Hong Kong is days away from legislative elections that are unlikely to alter the city’s political power balance but certain to highlight residents’ alienation from their mainland overseers.
I have an essay titled “China’s Hong Kong Dilemma” in the current issue of Bloomberg BusinessWeek in which I ponder the curious rise of Hong Kong’s “independence” movement. In fairness, to call this group a “movement” probably overstates its significance. There is zero chance China’s leaders will permit Hong Kong, which the mainland reclaimed from Britain in 1997, to break away and set itself up as some sort of separate, sovereign entity. Hong Kong relies on China for 70% of its water, most of its food and half its trade. For good measure, Beijing keeps 6,000 People’s Liberation Army troops garrisoned here.
Pro-independence leaders are a fractious and quixotic bunch–nearly all of them idealistic twenty-somethings, fresh from university. To date, their rallies have drawn crowds of no more than a few thousand. But, as with protests here two years ago, a heavy-handed response by Hong Kong’s mainland-controlled government has succeeded in transforming a loose collection of fringe dissenters into high-profile political heroes. In the case of the independence leaders, Hong Kong’s Electoral Affairs Commission rushed out new rules for registration to disqualify six “localist” candidates from running in legislative elections, thereby guaranteeing them public sympathy and extensive media coverage. In recent days, Hong Kong officials have doubled down on their ham-fisted approach, deploying nearly as many police as protestors to monitor pro-independence rallies, and then warning of dire consequences for students and teachers who have the temerity to discuss Hong Kong independence in the city’s schools. Predictably, those moves only hardened localists’ resolve.
How all this will affect election results is anyone’s guess. Mike Rowse, a former Hong Kong government official, warns localists may draw thousands of votes and cannibalize support for the legislature’s mainstream pro-democracy candidates, breaking the democrats’ ability to block further reductions in civil liberties. In the South China Morning Post, Gary Cheung and Owen Fung argue that whatever the outcome of the legislative election (which will take place on Sept. 4), the pro-independence movement is just getting started.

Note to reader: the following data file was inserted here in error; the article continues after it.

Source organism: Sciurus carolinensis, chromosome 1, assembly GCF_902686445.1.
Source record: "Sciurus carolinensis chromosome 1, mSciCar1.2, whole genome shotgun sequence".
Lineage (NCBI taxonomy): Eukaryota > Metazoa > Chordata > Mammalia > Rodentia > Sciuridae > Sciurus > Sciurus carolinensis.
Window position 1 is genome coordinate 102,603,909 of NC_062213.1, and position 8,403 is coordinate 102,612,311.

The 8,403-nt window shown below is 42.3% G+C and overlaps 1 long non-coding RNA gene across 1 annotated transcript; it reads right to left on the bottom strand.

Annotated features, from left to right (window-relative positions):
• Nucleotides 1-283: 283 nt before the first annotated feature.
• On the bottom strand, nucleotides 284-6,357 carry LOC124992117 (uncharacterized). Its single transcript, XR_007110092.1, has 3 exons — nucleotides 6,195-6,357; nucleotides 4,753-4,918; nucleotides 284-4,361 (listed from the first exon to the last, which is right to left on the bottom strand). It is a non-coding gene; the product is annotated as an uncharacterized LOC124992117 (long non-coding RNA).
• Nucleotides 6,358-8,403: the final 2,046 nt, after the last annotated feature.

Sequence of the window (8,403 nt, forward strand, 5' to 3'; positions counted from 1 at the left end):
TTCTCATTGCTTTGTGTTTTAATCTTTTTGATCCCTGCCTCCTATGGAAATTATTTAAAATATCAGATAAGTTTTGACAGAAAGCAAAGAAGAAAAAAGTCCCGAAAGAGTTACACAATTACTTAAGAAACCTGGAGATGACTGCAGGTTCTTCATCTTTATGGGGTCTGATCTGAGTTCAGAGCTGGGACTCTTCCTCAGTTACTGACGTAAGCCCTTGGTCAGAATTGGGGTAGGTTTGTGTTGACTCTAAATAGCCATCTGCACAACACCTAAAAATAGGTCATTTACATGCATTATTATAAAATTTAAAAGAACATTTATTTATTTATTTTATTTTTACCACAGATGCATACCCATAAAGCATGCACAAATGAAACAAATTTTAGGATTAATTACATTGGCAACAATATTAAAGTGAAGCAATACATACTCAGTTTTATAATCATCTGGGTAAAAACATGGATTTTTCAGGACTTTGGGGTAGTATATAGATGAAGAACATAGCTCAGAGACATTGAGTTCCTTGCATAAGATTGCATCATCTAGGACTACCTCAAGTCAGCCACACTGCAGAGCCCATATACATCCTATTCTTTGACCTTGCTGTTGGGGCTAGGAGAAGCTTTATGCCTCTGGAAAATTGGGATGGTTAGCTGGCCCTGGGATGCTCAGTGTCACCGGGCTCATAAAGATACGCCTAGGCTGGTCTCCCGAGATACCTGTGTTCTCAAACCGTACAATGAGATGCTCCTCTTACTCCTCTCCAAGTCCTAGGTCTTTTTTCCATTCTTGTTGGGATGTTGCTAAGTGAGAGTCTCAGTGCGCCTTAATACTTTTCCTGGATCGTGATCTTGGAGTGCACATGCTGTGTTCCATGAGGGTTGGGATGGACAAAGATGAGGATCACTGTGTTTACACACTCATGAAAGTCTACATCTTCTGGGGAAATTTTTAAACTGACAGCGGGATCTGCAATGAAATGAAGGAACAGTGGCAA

Here are some other things we’re watching today….
The Hong Kong woman convicted of assaulting a police office with her breast probably won’t have to do jail time. But 30-year-old Ng Lai-ying failed to overturn her conviction on assault charges for obstructing an officer last March during a protest against parallel traders from China’s mainland. The office charged that Ng assaulted him by bumping him with her chest. The case drew international media attention, inspired protesters to organize a “breast walk” outside police headquarters in Wanchai–and offered a boon to stand-up comics everywhere. SCMP
More Hong Kong students are applying to mainland universities: If anti-mainland sentiment is rising among students in Hong Kong, it hasn’t deterred them from applying for places at mainland universities. The South China Morning Post reports that the number of Hong Kong students applying to mainland universities has risen tenfold over the past decade, from below 1% of all students applying in 2006 to over 7% in 2012. The SCMP notes that last year, about 3500 Hong Kong students, or about 6% of the total, applied to mainland universities. SCMP